Malm wins mixed-game bracelet

The $2,500 eight-game Event 8 was one of the most anticipated tournaments found early on the 2013 World Series of Poker schedule. Moved up on the schedule to the first week, the event managed a field of 388, down from 477 a year ago. Given the conflicting high roller event in Macau and the lack of some of the biggest mixed-game players in the world, the turnout was smaller than anticipated, but for Michael Malm, the field and outcome was exactly what he desired. Malm, a 29-year-old marketing specialist from Coquitlam, British Columbia, captured his first title and $225,104 with the victory and became the third Canadian to win at the 2013 WSOP and fourth Canadian bracelet winner of the year.

The eight-game tournament featured a rotation of 2-7 triple draw, limit hold 'em, Omaha high-low, razz, seven-card stud, seven-card stud high-low, no-limit hold 'em and pot-limit Omaha. In order to succeed in this event, players must be capable of strong play in every variation and the final table represented a collection of players who have prided themselves on just that. The field in this event was littered with those who looked forward to this specific event, but Malm wasn't one of them. Timing is everything in life and things worked out pretty well for the three-year WSOP veteran.

"Before this one, I played four events," said Malm to the WSOP. "I almost cashed in all of them. I basically bubbled all four. Then, I played a Deep Stack tournament the other day because I busted out of the "Millionaire Maker" twice. So, I entered the $235 Deep Stack and got second place. After that was over, I slept five hours. The next day, I wanted to get into the $185 Deep Stack, but they had closed it already. I was just a few minutes late. I found out the only thing left was the $2,500 buy-in mixed game. I said, 'Why not give it a shot? Let's give a try and have some fun.' It just worked out.

Sure did. Unlike some other bracelet winners so far this year, Malm didn't offer a wire-to-wire victory at the final table. He entered the final table second in chips, but fell down the standings after the eliminations of Travis Pearson in ninth and Marco Johnson in eighth. Greg Mueller, making his second consecutive final table in this event, knocked out 1999 bracelet winner Mike Wattel in seventh and Eric Crain, who held the chip lead for most of the first two days, was back in the lead after he finished off 2007 bracelet winner Dario Alioto in sixth.

Steven Wolansky knocked out Michael Hurey in fifth and moved into the lead after taking off a big pot against Crain in stud. Malm was nearly felted during the 2-7 rotation, but caught a big triple up in no-limit hold 'em against Wolansky and Crain to at least give him some breathing room. Crain, a two time WSOP Circuit winner and 2012 WCOOP winner, fizzled out in limit hold 'em to earn $64,975.

The swings continued three-handed, but Mueller never seemed to be the beneficiary. He was eliminated during limit hold 'em, getting unlucky against Wolansky who paired on the turn to beat Mueller's flopped top pair (A-9>10-8). The double-bracelet winner in 2009 has made three final tables over the past two years with a seventh, second and now third place finish. He has $1.9 million career WSOP earnings.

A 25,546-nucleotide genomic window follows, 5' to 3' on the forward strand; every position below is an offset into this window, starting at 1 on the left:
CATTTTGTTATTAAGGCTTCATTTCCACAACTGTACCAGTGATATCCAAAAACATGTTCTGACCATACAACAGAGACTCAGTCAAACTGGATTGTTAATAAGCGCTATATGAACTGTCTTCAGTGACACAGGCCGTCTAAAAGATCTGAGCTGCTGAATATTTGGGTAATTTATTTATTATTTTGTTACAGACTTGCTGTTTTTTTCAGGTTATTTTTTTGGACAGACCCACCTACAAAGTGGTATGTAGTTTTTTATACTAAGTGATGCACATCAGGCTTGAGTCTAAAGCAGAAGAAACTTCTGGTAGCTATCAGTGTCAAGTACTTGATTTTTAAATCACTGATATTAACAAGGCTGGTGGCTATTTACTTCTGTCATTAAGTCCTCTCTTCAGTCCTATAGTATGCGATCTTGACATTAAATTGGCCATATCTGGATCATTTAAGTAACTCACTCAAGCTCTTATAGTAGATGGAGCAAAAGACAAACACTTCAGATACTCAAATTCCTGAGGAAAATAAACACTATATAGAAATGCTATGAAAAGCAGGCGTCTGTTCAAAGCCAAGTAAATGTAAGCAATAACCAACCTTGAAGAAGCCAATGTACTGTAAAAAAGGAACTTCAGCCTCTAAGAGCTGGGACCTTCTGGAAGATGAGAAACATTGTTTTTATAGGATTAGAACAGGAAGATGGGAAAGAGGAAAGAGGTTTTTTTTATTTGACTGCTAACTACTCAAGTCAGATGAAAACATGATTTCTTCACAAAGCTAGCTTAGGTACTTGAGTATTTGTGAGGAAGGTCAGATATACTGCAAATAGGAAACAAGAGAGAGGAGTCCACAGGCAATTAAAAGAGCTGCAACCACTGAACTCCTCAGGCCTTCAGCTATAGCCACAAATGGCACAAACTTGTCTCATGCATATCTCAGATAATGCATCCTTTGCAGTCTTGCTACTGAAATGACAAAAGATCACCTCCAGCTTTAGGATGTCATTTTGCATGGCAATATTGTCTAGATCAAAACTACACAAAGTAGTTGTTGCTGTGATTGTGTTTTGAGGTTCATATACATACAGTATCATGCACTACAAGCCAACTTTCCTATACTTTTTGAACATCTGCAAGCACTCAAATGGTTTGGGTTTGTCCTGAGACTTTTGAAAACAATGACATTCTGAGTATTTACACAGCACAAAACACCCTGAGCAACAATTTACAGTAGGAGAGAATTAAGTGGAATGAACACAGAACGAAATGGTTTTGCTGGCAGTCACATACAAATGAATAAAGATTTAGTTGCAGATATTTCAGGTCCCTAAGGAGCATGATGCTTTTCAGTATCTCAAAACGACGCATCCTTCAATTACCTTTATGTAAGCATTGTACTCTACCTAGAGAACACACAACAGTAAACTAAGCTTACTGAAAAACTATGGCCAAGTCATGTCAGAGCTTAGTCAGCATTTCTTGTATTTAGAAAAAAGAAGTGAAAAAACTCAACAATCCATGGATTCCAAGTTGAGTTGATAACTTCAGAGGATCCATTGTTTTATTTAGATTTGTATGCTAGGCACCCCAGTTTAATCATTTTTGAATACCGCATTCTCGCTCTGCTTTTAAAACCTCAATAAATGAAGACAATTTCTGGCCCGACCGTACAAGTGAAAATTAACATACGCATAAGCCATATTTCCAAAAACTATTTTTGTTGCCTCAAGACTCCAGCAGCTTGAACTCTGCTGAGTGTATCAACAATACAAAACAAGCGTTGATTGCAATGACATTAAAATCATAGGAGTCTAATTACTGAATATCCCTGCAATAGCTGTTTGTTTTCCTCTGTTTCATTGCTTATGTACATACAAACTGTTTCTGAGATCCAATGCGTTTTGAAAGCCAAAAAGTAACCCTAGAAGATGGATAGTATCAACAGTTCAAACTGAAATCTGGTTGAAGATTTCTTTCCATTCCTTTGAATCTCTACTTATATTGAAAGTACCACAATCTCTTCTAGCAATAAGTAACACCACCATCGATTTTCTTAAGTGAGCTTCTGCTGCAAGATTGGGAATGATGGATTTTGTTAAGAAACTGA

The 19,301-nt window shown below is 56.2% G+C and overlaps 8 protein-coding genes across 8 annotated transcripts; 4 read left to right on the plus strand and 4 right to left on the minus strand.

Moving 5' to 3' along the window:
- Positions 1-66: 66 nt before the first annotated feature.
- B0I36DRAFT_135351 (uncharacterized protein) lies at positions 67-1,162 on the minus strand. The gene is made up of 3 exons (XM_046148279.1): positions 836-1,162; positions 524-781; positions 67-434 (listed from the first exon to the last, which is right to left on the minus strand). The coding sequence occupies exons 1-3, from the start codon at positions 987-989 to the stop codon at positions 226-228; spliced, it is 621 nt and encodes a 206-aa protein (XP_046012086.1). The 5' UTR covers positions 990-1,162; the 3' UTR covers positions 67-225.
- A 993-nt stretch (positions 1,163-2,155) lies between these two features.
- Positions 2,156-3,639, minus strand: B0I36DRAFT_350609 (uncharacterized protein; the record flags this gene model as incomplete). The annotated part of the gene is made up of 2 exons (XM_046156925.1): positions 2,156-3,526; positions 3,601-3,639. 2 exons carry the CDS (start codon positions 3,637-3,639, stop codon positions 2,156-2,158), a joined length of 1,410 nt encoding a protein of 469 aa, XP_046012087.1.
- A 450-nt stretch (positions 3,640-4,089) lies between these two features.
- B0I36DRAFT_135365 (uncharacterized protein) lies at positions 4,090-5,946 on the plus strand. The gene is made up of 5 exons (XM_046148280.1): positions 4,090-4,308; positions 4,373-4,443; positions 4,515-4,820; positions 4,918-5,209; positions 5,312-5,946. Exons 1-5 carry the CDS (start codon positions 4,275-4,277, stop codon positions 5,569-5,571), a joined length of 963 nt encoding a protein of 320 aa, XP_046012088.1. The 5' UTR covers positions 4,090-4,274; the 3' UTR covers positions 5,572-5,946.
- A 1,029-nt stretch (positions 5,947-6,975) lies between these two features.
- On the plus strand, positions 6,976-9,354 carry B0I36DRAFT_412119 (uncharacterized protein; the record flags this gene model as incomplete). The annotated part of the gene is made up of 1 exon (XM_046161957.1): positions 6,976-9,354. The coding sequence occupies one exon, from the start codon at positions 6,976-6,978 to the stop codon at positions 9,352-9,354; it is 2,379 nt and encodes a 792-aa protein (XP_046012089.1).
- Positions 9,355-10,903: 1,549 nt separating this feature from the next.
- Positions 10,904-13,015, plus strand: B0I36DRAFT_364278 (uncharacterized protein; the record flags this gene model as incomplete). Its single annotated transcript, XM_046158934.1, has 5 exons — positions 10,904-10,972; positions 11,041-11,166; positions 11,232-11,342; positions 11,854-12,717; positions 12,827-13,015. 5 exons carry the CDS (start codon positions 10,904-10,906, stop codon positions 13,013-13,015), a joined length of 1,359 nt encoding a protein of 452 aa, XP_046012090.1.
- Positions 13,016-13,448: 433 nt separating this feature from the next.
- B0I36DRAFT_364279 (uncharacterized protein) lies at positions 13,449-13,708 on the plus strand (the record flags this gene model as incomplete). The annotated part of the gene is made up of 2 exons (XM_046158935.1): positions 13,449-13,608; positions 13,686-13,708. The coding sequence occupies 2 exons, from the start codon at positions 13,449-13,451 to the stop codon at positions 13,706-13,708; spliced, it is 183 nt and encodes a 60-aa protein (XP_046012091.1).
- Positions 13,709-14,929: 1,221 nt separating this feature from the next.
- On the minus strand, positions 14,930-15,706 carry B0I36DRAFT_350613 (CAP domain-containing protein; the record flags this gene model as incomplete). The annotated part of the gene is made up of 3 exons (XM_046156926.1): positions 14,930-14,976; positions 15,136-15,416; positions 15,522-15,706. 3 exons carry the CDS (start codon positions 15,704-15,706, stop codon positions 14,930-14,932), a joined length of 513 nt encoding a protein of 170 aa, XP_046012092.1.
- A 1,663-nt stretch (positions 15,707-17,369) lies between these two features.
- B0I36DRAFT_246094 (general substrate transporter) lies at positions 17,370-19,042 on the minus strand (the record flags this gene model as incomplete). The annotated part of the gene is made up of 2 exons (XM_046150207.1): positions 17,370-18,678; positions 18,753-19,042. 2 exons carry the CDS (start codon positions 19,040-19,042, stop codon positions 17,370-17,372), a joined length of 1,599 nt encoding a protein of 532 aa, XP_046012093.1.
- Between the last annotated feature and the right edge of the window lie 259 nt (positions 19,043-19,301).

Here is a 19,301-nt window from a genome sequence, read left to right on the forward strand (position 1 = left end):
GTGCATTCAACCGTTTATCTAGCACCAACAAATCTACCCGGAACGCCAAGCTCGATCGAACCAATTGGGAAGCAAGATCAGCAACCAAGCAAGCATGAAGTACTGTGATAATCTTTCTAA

Heads-up began with Wolansky owning a 3:2 chip lead. Over the next few rotations, that lead went from 2:1 to down 2:1 to back up to nearly 9:1. Malm began his recovery in pot-limit Omaha, then regained the lead during limit hold 'em. During the final level before play would be suspended for the night, Malm made a great read that would ultimately be the difference maker. He called a huge bet on the river with third pair during a no-limit hold 'em hand to swing the momentum and build his lead. Malm used this edge to pressure his opponent and finally in pot-limit Omaha, emerged victorious as his Ad-10d-10c-9h rivered a flush against Wolansky's Ks-Qc-10s-9d on a Qs-6d-4d-Kh-2d board.

Malm, far from a mixed-game expert, felt his ability to adjust and learn quickly was what led to his win.

"I knew how to play these games, I mean the basics, but I did not know the strategy of the proper way to do things," he said. "I picked it up as I went through the tournament and got better at the games. I don't know, I guess I was a quick learner about that."

This was Wolansky's first WSOP cash and largest career live tournament score. The Florida native has been finding lots of success lately with 10 cashes (six final tables, one victory) in 2013.

Other notable finishers include Chris Tryba (10th), Randy Ohel (11th), Chris Reslock (12th), Robert Mizrachi (14th) and Josh Arieh (15th).

Below are the complete results of Event 8 at the 2013 World Series of Poker:

Event 8: Eight-game mix
Buy-in: $2,500
Entries: 388
Prize pool: $882,700
Players in the money: 40

1. Michael Malm ($225,104)
2. Steven Wolansky ($139,034)
3. Greg Mueller ($89,673)
4. Eric Crain ($64,975)
5. Michael Hurey ($47,771)
6. Dario Alioto ($35,634)
7. Mike Wattel ($26,966)
8. Marco Johnson ($20,699)
9. Travis Pearson ($16,118)
10. Chris Tryba ($16,118)
11. Randy Ohel ($12,728)
12. Chris Reslock ($12,728)
13. Benjamin Pollak ($10,186)
14. Robert Mizrachi ($10,186)
15. Josh Arieh ($8,262)
16. Darryl Herrick ($8,262)
17. Septimiu Popescu ($6,796)
18. Christopher Wolfe ($6,796)
19. Young Kim ($6,796)
20. Christopher Vitch ($6,796)
21. James Vanalstyne ($6,796)
22. Rostislav Tsodikov ($6,796)
23. Andrey Zaichenko ($6,796)
24. Joe Cassidy ($6,796)
25. Grzegorz Derkowski ($5,702)
26. Glenn Cozen ($5,702)
27. Blair Rodman ($5,702)
28. Mathew Cherackal ($5,702)
29. Steve Hohn ($5,702)
30. Tobias Hausen ($5,702)
31. Robert Campbell ($5,702)
32. Alexey Makarov ($5,702)
33. Don Nguyen ($4,784)
34. Andy Bloch ($4,784)
35. John Cernuto ($4,784)
36. Colin Wickersheim ($4,784)
37. Jason Gola ($4,784)
38. Mohsin Charania ($4,784)
39. Kyle Bowker ($4,784)
40. Neal Friets ($4,784)